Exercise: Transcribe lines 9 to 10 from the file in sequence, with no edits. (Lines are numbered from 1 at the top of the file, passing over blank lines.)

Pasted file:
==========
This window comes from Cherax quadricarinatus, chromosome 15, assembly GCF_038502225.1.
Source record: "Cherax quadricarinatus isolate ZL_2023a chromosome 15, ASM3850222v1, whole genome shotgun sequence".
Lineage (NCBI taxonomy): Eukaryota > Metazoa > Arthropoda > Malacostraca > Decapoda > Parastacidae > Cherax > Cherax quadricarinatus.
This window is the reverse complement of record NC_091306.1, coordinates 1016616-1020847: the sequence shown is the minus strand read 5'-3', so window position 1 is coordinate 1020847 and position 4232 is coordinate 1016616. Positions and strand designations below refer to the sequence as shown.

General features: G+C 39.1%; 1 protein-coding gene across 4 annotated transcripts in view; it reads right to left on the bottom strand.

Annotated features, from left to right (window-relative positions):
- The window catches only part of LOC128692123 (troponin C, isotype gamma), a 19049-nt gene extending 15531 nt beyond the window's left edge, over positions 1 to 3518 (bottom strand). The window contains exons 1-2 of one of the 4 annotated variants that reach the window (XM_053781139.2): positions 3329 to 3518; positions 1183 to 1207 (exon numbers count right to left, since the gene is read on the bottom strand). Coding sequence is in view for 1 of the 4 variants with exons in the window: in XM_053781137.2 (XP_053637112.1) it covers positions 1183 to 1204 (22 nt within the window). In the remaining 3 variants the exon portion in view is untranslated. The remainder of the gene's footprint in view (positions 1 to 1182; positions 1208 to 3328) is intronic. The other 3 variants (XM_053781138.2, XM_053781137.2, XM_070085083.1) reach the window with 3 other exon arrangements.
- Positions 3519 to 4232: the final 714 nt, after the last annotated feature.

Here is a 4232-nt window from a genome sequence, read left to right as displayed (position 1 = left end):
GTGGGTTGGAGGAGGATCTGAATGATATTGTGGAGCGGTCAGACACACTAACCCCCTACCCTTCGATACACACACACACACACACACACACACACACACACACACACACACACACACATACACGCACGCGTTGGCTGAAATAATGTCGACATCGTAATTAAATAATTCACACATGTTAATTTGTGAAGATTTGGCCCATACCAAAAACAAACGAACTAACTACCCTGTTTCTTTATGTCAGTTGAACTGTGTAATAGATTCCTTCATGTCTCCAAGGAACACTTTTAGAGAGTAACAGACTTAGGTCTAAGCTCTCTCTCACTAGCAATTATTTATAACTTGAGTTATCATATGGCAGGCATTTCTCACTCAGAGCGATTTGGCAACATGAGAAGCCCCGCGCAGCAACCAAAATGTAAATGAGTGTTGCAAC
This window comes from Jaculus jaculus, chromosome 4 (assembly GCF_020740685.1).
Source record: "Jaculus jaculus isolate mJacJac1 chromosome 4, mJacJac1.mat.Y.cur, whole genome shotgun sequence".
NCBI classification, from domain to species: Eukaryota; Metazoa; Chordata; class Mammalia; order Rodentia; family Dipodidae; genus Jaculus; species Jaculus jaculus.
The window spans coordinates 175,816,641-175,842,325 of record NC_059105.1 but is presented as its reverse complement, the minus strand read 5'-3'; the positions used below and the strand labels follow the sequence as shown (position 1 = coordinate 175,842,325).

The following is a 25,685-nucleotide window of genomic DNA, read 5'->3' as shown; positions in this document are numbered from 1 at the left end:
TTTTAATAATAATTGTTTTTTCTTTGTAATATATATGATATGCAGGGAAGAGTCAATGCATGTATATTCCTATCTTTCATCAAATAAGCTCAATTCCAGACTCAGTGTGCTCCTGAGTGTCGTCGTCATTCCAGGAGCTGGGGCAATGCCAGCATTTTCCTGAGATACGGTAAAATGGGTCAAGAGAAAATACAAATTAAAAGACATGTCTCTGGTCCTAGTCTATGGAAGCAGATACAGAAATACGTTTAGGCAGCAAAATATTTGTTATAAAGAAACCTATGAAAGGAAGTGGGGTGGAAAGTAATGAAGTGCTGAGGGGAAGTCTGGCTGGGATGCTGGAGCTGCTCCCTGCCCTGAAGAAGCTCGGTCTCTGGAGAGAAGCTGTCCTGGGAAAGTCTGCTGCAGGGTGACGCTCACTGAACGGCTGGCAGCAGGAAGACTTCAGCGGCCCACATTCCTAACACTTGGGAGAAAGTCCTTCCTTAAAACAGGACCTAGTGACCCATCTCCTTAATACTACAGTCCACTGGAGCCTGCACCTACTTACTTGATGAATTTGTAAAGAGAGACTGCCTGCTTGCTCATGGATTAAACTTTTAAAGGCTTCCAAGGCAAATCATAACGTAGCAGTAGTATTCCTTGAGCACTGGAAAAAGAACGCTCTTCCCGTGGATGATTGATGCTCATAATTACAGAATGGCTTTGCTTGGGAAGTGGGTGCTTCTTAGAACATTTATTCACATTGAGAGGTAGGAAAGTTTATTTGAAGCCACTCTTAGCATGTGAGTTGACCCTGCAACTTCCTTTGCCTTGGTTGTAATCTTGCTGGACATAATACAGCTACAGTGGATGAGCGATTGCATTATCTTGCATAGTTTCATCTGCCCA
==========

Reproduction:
Here is a 4232-nt window from a genome sequence, read left to right as displayed (position 1 = left end):
GTGGGTTGGAGGAGGATCTGAATGATATTGTGGAGCGGTCAGACACACTAACCCCCTACCCTTCGATACACACACACACACACACACACACACACACACACACACACACACACACACATACACGCACGCGTTGGCTGAAATAATGTCGACATCGTAATTAAATAATTCACACATGTTAATTTGTGAAGATTTGGCCCATACCAAAAACAAACGAACTAACTACCCTGTTTCTTTATGTCAGTTGAACTGTGTAATAGATTCCTTCATGTCTCCAAGGAACACTTTTAGAGAGTAACAGACTTAGGTCTAAGCTCTCTCTCACTAGCAATTATTTATAACTTGAGTTATCATATGGCAGGCATTTCTCACTCAGAGCGATTTGGCAACATGAGAAGCCCCGCGCAGCAACCAAAATGTAAATGAGTGTTGCAAC